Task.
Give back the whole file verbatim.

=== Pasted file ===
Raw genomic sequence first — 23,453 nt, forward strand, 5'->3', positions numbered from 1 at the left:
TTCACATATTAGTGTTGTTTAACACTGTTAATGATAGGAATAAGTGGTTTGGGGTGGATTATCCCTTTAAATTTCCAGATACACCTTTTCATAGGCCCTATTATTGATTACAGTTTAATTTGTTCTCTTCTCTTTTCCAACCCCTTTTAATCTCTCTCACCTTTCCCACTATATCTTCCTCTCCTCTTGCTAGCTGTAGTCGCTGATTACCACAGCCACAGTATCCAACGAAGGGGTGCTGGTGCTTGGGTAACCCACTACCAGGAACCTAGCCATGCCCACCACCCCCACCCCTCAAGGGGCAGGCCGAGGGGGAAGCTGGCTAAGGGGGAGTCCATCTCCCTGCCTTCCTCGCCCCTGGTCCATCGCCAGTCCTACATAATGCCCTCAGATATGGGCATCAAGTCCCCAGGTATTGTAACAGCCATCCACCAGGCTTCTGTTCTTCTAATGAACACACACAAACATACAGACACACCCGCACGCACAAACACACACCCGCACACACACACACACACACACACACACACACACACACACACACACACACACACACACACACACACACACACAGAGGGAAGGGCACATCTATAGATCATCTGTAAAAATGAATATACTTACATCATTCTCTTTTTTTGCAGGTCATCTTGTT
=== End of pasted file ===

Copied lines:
Raw genomic sequence first — 23,453 nt, forward strand, 5'->3', positions numbered from 1 at the left:
TTCACATATTAGTGTTGTTTAACACTGTTAATGATAGGAATAAGTGGTTTGGGGTGGATTATCCCTTTAAATTTCCAGATACACCTTTTCATAGGCCCTATTATTGATTACAGTTTAATTTGTTCTCTTCTCTTTTCCAACCCCTTTTAATCTCTCTCACCTTTCCCACTATATCTTCCTCTCCTCTTGCTAGCTGTAGTCGCTGATTACCACAGCCACAGTATCCAACGAAGGGGTGCTGGTGCTTGGGTAACCCACTACCAGGAACCTAGCCATGCCCACCACCCCCACCCCTCAAGGGGCAGGCCGAGGGGGAAGCTGGCTAAGGGGGAGTCCATCTCCCTGCCTTCCTCGCCCCTGGTCCATCGCCAGTCCTACATAATGCCCTCAGATATGGGCATCAAGTCCCCAGGTATTGTAACAGCCATCCACCAGGCTTCTGTTCTTCTAATGAACACACACAAACATACAGACACACCCGCACGCACAAACACACACCCGCACACACACACACACACACACACACACACACACACACACACACACACACACACACACACACACACACACACAGAGGGAAGGGCACATCTATAGATCATCTGTAAAAATGAATATACTTACATCATTCTCTTTTTTTGCAGGTCATCTTGTT